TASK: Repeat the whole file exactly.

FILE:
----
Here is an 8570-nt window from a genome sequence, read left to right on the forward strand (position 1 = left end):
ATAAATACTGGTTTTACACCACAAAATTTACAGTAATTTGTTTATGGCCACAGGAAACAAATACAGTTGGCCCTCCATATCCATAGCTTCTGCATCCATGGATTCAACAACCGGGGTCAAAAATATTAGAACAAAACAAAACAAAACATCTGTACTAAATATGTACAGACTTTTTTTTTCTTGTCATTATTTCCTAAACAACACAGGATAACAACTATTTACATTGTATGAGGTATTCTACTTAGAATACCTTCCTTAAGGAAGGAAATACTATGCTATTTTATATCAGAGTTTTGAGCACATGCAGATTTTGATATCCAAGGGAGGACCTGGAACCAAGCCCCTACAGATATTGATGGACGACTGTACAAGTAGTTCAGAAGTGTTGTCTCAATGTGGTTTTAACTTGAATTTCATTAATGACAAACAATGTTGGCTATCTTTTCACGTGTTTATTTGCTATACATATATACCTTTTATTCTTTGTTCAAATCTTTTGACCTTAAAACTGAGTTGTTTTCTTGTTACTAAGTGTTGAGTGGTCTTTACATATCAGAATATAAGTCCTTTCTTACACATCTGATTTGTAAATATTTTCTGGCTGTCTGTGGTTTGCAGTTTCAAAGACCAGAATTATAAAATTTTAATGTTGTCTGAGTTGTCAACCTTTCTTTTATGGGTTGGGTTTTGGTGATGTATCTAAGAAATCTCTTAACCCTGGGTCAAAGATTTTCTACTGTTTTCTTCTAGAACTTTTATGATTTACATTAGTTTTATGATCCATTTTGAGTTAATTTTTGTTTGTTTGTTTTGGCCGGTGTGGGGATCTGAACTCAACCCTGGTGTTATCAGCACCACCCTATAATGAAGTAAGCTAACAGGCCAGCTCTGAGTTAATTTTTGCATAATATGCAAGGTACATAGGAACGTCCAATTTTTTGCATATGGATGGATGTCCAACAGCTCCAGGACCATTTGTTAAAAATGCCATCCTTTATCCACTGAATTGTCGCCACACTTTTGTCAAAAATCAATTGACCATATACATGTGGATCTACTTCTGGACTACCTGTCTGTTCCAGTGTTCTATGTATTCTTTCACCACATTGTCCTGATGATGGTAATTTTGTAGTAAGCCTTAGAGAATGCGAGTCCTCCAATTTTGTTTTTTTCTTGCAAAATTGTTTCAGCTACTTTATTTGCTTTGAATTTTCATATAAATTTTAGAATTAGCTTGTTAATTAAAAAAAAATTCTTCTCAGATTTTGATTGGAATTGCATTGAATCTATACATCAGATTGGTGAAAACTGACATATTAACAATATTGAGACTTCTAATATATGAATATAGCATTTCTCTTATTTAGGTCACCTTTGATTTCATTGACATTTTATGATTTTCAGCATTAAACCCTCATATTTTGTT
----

Here is an 8570-nt window from a genome sequence, read left to right on the forward strand (position 1 = left end):
ATAAATACTGGTTTTACACCACAAAATTTACAGTAATTTGTTTATGGCCACAGGAAACAAATACAGTTGGCCCTCCATATCCATAGCTTCTGCATCCATGGATTCAACAACCGGGGTCAAAAATATTAGAACAAAACAAAACAAAACATCTGTACTAAATATGTACAGACTTTTTTTTTCTTGTCATTATTTCCTAAACAACACAGGATAACAACTATTTACATTGTATGAGGTATTCTACTTAGAATACCTTCCTTAAGGAAGGAAATACTATGCTATTTTATATCAGAGTTTTGAGCACATGCAGATTTTGATATCCAAGGGAGGACCTGGAACCAAGCCCCTACAGATATTGATGGACGACTGTACAAGTAGTTCAGAAGTGTTGTCTCAATGTGGTTTTAACTTGAATTTCATTAATGACAAACAATGTTGGCTATCTTTTCACGTGTTTATTTGCTATACATATATACCTTTTATTCTTTGTTCAAATCTTTTGACCTTAAAACTGAGTTGTTTTCTTGTTACTAAGTGTTGAGTGGTCTTTACATATCAGAATATAAGTCCTTTCTTACACATCTGATTTGTAAATATTTTCTGGCTGTCTGTGGTTTGCAGTTTCAAAGACCAGAATTATAAAATTTTAATGTTGTCTGAGTTGTCAACCTTTCTTTTATGGGTTGGGTTTTGGTGATGTATCTAAGAAATCTCTTAACCCTGGGTCAAAGATTTTCTACTGTTTTCTTCTAGAACTTTTATGATTTACATTAGTTTTATGATCCATTTTGAGTTAATTTTTGTTTGTTTGTTTTGGCCGGTGTGGGGATCTGAACTCAACCCTGGTGTTATCAGCACCACCCTATAATGAAGTAAGCTAACAGGCCAGCTCTGAGTTAATTTTTGCATAATATGCAAGGTACATAGGAACGTCCAATTTTTTGCATATGGATGGATGTCCAACAGCTCCAGGACCATTTGTTAAAAATGCCATCCTTTATCCACTGAATTGTCGCCACACTTTTGTCAAAAATCAATTGACCATATACATGTGGATCTACTTCTGGACTACCTGTCTGTTCCAGTGTTCTATGTATTCTTTCACCACATTGTCCTGATGATGGTAATTTTGTAGTAAGCCTTAGAGAATGCGAGTCCTCCAATTTTGTTTTTTTCTTGCAAAATTGTTTCAGCTACTTTATTTGCTTTGAATTTTCATATAAATTTTAGAATTAGCTTGTTAATTAAAAAAAAATTCTTCTCAGATTTTGATTGGAATTGCATTGAATCTATACATCAGATTGGTGAAAACTGACATATTAACAATATTGAGACTTCTAATATATGAATATAGCATTTCTCTTATTTAGGTCACCTTTGATTTCATTGACATTTTATGATTTTCAGCATTAAACCCTCATATTTTGTT